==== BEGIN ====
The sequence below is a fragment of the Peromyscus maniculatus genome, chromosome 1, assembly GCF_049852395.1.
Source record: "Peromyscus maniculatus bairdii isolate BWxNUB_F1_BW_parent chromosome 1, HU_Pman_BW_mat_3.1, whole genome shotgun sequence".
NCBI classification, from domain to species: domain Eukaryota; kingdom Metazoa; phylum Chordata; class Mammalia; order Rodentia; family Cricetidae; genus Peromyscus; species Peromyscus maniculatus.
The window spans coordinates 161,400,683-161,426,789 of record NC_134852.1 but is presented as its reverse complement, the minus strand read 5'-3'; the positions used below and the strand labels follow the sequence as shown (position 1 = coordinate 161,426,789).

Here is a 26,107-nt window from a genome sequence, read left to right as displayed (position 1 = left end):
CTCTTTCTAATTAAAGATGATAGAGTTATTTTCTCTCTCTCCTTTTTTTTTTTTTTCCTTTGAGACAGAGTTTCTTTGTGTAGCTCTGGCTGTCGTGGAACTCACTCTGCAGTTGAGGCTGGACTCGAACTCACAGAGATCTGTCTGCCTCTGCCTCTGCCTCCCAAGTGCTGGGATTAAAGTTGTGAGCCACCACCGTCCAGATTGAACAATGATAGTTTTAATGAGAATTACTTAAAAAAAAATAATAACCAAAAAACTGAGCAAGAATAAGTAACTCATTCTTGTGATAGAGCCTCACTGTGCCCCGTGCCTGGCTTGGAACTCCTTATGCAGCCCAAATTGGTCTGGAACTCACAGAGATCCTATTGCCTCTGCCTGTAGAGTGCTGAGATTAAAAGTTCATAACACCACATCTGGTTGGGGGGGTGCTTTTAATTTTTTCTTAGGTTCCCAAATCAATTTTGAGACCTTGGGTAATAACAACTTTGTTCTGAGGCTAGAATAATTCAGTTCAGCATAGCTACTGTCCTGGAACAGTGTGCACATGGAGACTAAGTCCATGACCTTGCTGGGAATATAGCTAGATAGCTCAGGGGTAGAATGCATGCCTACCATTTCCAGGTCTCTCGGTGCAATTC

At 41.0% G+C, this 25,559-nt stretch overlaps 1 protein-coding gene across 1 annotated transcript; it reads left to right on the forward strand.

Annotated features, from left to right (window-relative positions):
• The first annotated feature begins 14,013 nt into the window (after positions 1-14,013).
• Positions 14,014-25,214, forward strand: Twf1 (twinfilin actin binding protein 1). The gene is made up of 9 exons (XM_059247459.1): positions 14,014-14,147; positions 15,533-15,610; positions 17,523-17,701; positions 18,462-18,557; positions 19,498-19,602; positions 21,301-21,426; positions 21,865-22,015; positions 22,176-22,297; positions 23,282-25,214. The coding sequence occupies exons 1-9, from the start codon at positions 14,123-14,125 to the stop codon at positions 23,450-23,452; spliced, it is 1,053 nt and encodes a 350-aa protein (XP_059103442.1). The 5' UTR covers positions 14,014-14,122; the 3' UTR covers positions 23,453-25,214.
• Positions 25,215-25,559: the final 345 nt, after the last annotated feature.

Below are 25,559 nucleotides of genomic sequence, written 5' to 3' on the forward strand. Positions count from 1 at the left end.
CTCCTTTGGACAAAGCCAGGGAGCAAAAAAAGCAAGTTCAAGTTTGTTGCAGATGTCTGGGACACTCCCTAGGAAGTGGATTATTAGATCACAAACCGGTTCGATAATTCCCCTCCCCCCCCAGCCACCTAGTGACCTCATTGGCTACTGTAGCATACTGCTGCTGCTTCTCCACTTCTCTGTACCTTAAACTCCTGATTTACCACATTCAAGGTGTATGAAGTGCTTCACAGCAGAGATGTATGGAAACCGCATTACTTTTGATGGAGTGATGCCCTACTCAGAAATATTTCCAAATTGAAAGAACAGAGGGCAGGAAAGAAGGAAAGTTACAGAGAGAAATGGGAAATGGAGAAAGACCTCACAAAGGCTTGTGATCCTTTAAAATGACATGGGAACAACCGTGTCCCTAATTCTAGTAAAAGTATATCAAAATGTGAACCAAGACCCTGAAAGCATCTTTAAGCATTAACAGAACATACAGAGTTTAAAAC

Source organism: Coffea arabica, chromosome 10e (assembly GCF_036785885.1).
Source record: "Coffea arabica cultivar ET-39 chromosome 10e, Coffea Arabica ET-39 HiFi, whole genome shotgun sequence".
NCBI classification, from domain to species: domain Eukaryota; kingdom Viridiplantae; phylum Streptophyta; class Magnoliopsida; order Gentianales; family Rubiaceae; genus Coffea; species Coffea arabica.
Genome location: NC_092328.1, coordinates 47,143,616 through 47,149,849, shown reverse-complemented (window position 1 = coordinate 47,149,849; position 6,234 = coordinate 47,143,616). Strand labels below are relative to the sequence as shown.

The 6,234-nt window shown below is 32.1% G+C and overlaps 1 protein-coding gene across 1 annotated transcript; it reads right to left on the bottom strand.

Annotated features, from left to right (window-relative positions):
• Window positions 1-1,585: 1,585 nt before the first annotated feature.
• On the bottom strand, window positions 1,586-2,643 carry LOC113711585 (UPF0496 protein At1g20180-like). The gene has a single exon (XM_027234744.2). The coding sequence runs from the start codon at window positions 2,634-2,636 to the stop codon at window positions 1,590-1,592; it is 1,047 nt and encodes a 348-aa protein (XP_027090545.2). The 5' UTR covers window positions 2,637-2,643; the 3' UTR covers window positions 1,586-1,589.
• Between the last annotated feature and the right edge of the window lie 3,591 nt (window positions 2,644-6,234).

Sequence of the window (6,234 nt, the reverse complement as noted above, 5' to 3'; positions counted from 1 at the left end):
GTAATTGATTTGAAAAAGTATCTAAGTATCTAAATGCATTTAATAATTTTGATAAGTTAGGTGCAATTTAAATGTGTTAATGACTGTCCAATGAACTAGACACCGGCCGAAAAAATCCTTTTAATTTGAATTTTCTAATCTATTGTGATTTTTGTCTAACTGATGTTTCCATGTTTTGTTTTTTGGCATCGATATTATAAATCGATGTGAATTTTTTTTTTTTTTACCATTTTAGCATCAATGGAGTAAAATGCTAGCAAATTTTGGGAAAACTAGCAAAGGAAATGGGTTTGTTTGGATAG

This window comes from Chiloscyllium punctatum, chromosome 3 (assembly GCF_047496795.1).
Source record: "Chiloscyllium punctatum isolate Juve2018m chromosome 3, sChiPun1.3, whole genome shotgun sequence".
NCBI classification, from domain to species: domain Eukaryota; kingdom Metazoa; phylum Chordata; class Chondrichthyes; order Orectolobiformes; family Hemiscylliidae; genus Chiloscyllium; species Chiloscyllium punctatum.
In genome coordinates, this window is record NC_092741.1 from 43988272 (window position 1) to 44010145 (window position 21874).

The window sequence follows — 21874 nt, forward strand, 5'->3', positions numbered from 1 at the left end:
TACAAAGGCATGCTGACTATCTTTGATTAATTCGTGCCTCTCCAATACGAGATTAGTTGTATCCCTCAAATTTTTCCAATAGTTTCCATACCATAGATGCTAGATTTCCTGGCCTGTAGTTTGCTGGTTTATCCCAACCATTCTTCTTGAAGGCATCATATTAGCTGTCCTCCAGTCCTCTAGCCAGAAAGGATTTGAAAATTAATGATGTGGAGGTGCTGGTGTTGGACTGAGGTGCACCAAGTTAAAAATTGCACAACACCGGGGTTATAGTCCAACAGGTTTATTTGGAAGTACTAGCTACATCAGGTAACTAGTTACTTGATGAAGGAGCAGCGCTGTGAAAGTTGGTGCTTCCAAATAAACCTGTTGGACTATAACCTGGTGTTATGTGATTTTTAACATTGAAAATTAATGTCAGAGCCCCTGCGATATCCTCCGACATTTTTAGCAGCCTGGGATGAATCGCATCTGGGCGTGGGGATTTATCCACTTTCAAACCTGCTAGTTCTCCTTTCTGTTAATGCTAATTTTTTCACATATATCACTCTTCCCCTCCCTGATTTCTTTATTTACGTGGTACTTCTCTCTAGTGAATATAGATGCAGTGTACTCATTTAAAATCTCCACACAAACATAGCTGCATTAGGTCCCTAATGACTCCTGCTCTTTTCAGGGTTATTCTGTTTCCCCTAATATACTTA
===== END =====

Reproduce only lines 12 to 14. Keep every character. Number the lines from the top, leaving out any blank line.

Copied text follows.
Below are 25,559 nucleotides of genomic sequence, written 5' to 3' on the forward strand. Positions count from 1 at the left end.
CTCCTTTGGACAAAGCCAGGGAGCAAAAAAAGCAAGTTCAAGTTTGTTGCAGATGTCTGGGACACTCCCTAGGAAGTGGATTATTAGATCACAAACCGGTTCGATAATTCCCCTCCCCCCCCAGCCACCTAGTGACCTCATTGGCTACTGTAGCATACTGCTGCTGCTTCTCCACTTCTCTGTACCTTAAACTCCTGATTTACCACATTCAAGGTGTATGAAGTGCTTCACAGCAGAGATGTATGGAAACCGCATTACTTTTGATGGAGTGATGCCCTACTCAGAAATATTTCCAAATTGAAAGAACAGAGGGCAGGAAAGAAGGAAAGTTACAGAGAGAAATGGGAAATGGAGAAAGACCTCACAAAGGCTTGTGATCCTTTAAAATGACATGGGAACAACCGTGTCCCTAATTCTAGTAAAAGTATATCAAAATGTGAACCAAGACCCTGAAAGCATCTTTAAGCATTAACAGAACATACAGAGTTTAAAAC

Source organism: Coffea arabica, chromosome 10e (assembly GCF_036785885.1).